That is why I crave writing about young people who feel they are nothing special until I put them in a position where they have no choice but to become someone they never dreamed they could be. It is very uplifting for me to make heroes out of young people who believe they have nothing to contribute. It’s an eye opener for me as well as for them when it happens.”

Pete continues to write and publish through Simple Simon Publishing, a different type of publisher.

“Simple Simon Publishing is all about turning authors into entrepreneurs. For too long authors have felt dependent on the closed loop publishing industry to discover them and make them successful. Simple Simon’s philosophy is you are not just an author but the best person in the world to sell your product...you and your writing.”
Peter and his wife Carly have five kids who are all grown and on their own.

http://www.peterabrandt.com is my personal site.

http://www.simplesimonpublishing.com is where my books are for sale.

https://www.smashwords.com/books/view/140570 is where Maple Express is for sale at Smashwords for $1.99

8 comments:

  1. I had all the Nancy Drew books, and read and re-read them. Passed them down to my daughter, and she is giving them to her daughter soon.
    You seem to really understand pre-teen and teen girls. You must be a fabulous Dad.

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    1. Thank you for that. I have tried to raise my kids differently than I was raised (in an angry German household).

      Those books were excellent. I have read that they were written by many different ghost writers.
      Thanks Pete

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  2. Thank you for visiting us today, Peter. I loved your interview! And, re: Nancy Drew/Hardy Boys -- YOU BET. I even read the Bobbsey Twin, Boxcar Kids and Trixie Belden. Loved them all. I still have most of my Nancy Drew books and they hold up even today.

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  3. Thank you MJ for having me here today. I find it interesting that that the kids that read books like Nancy Drew and the Hardy Boys read a lot of books overall. I couldn't get enough books out of the library at school. It was like I was afraid if I didn't sign it out right away it might not be available when I come back for it.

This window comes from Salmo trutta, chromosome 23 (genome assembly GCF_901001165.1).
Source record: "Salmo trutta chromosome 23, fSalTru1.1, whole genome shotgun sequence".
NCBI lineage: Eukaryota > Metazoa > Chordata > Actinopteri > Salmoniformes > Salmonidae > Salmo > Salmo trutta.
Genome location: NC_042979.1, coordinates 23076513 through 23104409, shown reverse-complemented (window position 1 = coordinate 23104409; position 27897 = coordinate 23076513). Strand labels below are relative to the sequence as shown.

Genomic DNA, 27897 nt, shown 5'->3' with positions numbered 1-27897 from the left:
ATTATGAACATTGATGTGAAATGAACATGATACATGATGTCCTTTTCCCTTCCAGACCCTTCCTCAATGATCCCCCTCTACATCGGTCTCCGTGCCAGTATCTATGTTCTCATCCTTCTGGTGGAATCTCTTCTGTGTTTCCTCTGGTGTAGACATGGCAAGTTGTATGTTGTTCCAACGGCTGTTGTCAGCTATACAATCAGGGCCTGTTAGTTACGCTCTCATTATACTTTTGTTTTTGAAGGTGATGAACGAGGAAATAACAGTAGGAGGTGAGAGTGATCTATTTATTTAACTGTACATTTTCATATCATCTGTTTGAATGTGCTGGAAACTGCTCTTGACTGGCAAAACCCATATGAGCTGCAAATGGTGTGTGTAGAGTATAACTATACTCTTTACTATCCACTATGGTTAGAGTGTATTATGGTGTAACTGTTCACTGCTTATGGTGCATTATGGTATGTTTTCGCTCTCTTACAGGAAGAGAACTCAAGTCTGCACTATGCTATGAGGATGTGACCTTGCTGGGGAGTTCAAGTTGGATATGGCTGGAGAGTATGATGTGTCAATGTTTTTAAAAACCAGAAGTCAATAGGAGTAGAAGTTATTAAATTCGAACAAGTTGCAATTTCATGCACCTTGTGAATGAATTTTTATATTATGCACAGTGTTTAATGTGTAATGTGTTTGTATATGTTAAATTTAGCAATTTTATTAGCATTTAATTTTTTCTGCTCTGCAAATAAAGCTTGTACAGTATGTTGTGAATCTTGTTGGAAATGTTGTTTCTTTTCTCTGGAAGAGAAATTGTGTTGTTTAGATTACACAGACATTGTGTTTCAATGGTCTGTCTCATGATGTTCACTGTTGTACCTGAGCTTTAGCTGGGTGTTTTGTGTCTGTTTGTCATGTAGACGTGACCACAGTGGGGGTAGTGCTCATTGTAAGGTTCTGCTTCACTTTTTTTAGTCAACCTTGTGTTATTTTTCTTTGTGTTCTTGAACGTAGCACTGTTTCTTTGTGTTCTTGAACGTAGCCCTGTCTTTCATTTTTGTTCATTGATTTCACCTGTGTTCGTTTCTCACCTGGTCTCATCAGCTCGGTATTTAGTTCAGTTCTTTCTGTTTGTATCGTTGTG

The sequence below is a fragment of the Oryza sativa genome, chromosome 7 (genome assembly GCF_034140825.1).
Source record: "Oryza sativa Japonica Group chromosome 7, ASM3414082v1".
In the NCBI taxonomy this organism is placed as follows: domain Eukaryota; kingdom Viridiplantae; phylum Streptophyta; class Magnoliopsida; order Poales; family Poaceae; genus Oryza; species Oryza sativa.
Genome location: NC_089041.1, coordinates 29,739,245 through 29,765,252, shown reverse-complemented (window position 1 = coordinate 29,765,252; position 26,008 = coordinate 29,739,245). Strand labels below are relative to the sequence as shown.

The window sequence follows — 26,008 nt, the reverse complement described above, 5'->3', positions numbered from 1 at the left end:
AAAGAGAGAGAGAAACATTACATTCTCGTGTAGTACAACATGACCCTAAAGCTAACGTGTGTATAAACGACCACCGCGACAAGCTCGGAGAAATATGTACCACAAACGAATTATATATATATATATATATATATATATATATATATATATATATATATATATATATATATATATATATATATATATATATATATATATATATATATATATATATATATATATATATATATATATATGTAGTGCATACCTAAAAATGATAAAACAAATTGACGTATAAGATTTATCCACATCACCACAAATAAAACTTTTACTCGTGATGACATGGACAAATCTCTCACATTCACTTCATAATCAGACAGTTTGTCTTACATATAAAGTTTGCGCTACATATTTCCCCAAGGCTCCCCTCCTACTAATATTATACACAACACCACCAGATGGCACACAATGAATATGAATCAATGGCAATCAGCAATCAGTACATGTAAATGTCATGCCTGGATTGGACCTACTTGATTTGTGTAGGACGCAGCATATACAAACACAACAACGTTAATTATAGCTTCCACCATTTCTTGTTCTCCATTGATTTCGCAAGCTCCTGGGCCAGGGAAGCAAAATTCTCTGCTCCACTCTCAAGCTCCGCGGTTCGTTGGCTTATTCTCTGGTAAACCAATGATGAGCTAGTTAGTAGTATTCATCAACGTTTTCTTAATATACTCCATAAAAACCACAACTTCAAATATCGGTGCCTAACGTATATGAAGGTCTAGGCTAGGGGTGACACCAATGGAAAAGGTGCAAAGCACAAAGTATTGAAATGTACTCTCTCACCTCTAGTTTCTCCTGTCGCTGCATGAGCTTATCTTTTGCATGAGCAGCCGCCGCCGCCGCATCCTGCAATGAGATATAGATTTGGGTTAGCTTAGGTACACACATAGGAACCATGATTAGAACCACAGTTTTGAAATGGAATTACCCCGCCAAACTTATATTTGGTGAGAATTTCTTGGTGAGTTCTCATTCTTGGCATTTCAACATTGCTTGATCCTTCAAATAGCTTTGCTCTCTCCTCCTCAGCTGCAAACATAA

Of course on the other side, those kids who had a problem reading or didn't like to read and enjoy the stories read almost nothing, unless they had to for school. And even then, if they could find Coles notes they wouldn't read it at all LOL.
    Peter

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  4. I think a writer's marathon sounds so interesting! Have any "good" novels been produced through such an endeavor? Any novels that have been released commercially?

    I generally like short novels and novellas--something I can read in an evening or lazily on a weekend. A long novel takes a BIG time commitment for me as I'm a pretty slow reader.

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  5. I read all of the Trixie Belden books, most of them multiple times. Some of them I read 5 or 6 times each. They were far and away my very favorite books, and I read them until they were falling apart. And then I found Sweet Vally High, and from there just about any romance novel or historical fiction book. Now I love all of the YA books that are available, even though I'm definitely A and not YA.

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  6. Very nice interview. The book sounds good.

    bn100candg(at)hotmail(dot)com

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So... inquiring minds want to know: what do you think?